The 2008 elections, in which pro-gay-marriage campaigners won a sweep at the ballot box, is a clear sign that the tide of society is shifting in favor of equality. We've known for a long time that this was coming, since the younger generations now replacing the older ones are overwhelmingly comfortable with equal rights. In the Western world, prejudice is like a dying branch - it may still have leaves, but it's dead at the base, and the rot is only going to spread upwards. Still, there are some surviving outgrowths of bigotry that are worth commenting upon.
First and foremost: It's the holiday season in New York, which means Salvation Army bell-ringers are once again on the streets. That means it's time to repeat my annual warning that the Salvation Army isn't a secular charity, but a militantly Christian organization ("militant", though an overused word in general, is literally accurate in this case, since its members identify themselves with military ranks and titles). Moreover, it's one that has a history of discrimination against GLBT people, like many other churches and religious institutions on the wrong side of history. Don't give to them!
Next: the Boy Scouts. Despite a lengthy record of barring and expelling gay (and atheist) members, it seems to me that the Boy Scouts have for a long time escaped the condemnation that's rightfully heaped on other religious institutions that discriminate based on sexuality. But there are encouraging signs that their prejudice is finally being recognized by wider society for what it is. For example, corporations like UPS and Intel have announced they'll no longer fund the Boy Scouts as long as they keep discriminatory policies in place. Large corporations tend to stay carefully neutral on even remotely divisive social issues, so when they're taking such an unequivocal stand, it's a clear sign that the tide has turned in our favor.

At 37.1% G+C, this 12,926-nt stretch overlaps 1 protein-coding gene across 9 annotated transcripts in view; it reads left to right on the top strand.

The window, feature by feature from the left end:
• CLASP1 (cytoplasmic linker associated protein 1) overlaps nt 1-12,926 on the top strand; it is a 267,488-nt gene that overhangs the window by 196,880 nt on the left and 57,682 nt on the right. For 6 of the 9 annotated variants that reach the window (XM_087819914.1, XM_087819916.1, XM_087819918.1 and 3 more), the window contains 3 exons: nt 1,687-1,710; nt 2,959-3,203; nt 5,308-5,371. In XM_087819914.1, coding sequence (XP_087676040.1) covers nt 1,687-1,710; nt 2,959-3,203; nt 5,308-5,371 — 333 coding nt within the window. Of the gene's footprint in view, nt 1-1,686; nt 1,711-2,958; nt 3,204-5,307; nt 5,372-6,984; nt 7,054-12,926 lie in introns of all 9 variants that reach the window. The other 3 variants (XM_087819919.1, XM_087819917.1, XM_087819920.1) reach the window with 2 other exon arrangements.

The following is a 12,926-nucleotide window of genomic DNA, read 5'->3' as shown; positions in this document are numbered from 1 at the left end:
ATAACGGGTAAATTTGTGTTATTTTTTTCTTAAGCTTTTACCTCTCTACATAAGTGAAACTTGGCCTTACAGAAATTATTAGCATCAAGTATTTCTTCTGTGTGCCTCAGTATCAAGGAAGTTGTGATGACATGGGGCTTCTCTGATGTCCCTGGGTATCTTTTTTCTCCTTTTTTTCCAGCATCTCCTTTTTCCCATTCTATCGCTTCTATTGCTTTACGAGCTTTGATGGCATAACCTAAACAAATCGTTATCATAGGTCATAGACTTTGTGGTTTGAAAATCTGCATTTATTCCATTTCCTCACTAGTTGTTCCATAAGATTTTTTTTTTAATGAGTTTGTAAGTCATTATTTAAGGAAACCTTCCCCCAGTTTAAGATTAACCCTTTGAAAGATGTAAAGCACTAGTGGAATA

Despite these victories, there's no chance that the biggest prize, marriage equality, will pass in Congress or in most of the states any time soon. The only way that we'll get a true, nationwide standard of fairness is by a decision of the Supreme Court. And this might happen sooner than we think, since there are gay-marriage and anti-DOMA cases on the docket that the court seems likely to take up in its next term.
Despite the court's rightward tilt generally, I think this is one issue where we can be hopeful that they'll do the right thing. As I've said in the past, this is a judicial no-brainer. Even without getting into equal-protection arguments, the Constitution requires that each state accept the public records and proceedings of the others, in language so clear it's hard to see how even a fervently right-wing judge could deny it. And with marriage equality finally winning on the ballot, I suspect this will give any wavering justices the cover they need. I still don't think they're prepared to mandate that all jurisdictions must perform these marriages, but I would predict, if they take up the issue, they'll rule that same-sex marriages performed legally in one state must be respected by the other states and the federal government.
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